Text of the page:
Career Center Supports Entrepreneurship

Taiyo Scanlon-Kimura, Student Engagement Fellow, Career Center

To the Editors:

I write in response to Katie Lucey’s article last week (“College Lacks Opportunities to Study Business”). As a recent graduate and staff member of the Career Center, I wish to clarify some additional opportunities to study business and entrepreneurship and speak to Lucey’s insight into a fear of failure among students.

First, Lucey argues that Oberlin’s lack of major in business or entrepreneurship is a sign of limited opportunities to study these subjects. Oberlin actually created a program 13 years ago to help fill this gap: the Business Scholars program, which trains 12 students in business, finance and leadership fundamentals before sending them to learn firsthand from prominent alumni in a variety of industries. Previously a Winter Term project, Business Scholars was piloted for the first time as a first-module course culminating in travel to New York City over spring break. Two of this year’s scholars participated in LaunchU, reflecting institutional shifts to maximize student access to a range of resources for experiential learning. In addition, I would suggest online platforms, such as LinkedIn, TAPPAN and Switchboard, to reach out to Oberlin alumni and learn more about postgraduate pathways in business, entrepreneurship or any other field. Information on Business Scholars and online resources can be found on the Career Center website under the lefthand tab “Set: Programs and Resources.” You can also schedule an appointment with a member of our staff or come to our drop-in hours, 3 to 5 p.m. Monday through Friday, for more information.

To Lucey’s second point, I also view a reluctance to take risks and potentially fail as an obstacle to success at Oberlin and beyond. Having worked hard to enter a top-tier college as a gateway to a better future, we often feel real pressure to maintain unblemished transcripts and stand out on paper for the sake of future competitiveness in the workforce. In reality, the resilience developed through experimentation and potential failure is the most valuable asset you can develop in your undergraduate career. If you looked at my resumé, you would see a number of prestigious internships and scholarships, but you would not see the dozens of rejections and failures that eventually made those experiences possible.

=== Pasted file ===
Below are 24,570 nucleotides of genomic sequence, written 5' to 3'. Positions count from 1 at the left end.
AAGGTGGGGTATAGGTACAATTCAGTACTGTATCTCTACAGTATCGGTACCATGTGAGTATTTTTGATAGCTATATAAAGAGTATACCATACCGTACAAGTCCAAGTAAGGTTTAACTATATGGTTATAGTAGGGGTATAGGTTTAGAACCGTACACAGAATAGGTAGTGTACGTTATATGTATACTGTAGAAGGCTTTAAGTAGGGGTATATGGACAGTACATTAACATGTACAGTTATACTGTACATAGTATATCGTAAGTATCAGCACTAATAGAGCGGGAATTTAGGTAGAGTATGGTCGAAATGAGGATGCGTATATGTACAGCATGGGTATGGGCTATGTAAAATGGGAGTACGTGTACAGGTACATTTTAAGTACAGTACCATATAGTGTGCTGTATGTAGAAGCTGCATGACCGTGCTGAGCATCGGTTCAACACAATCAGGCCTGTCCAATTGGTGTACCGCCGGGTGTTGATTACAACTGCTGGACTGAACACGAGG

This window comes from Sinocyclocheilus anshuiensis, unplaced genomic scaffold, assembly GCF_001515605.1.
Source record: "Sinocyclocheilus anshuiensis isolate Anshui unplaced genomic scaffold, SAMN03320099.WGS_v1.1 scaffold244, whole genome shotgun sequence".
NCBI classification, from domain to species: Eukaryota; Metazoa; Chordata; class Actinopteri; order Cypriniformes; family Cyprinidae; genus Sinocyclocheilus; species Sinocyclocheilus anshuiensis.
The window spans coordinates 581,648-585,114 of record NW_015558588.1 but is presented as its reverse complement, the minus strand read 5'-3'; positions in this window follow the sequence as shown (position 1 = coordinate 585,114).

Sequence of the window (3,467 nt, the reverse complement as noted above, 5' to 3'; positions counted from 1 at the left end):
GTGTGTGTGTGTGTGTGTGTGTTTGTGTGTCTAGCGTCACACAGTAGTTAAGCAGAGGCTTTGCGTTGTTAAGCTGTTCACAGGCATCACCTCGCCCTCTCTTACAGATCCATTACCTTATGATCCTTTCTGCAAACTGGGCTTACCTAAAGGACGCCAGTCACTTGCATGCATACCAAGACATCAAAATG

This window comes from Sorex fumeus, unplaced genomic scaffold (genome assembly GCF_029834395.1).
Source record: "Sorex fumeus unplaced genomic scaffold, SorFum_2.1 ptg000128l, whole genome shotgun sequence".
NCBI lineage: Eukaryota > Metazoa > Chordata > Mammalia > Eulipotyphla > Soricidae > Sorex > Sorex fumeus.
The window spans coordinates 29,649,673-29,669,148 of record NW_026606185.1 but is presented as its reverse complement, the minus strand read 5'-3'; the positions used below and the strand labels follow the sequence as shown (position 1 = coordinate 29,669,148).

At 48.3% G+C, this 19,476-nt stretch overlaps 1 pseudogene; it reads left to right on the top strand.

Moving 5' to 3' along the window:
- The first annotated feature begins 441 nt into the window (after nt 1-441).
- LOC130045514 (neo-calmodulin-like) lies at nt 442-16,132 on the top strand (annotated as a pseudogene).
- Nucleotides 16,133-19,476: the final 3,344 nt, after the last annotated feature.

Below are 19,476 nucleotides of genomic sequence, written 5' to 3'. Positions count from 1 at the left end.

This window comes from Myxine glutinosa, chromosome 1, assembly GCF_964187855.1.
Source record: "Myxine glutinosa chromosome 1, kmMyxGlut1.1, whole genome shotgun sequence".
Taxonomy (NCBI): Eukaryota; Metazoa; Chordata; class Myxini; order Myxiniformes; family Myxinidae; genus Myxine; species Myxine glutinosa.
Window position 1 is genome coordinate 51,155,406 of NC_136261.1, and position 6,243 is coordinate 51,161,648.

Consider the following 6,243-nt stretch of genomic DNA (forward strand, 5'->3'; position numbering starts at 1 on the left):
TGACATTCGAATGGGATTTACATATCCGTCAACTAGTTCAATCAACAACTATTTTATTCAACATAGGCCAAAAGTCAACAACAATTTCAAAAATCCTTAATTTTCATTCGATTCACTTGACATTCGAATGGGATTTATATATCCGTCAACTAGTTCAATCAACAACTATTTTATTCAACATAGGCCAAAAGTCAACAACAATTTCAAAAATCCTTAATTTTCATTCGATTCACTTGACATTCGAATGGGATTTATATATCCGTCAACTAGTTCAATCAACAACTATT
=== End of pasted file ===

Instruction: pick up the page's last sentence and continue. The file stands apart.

Lucey is absolutely right that the Creativity and Leadership Program and its stellar work is, in many ways, isolated. Those who have seen Oberlin from different perspectives know such disconnect is a hallmark of this place. However, many students, faculty and staff are hard at work redesigning our educational model to foster creativity, cultivate experimentation and synergize student services and learning outcomes. In other words, there are prime opportunities for enterprising students to engage in institutional change and develop skills critical to business and entrepreneurship. Whether you’re interested in this work or simply looking for guidance in your own education, I invite you to contact me at [email protected] or stop by my office in the Career Center.

– Taiyo Scanlon-Kimura
OC ’15
Student Engagement Fellow, Career Center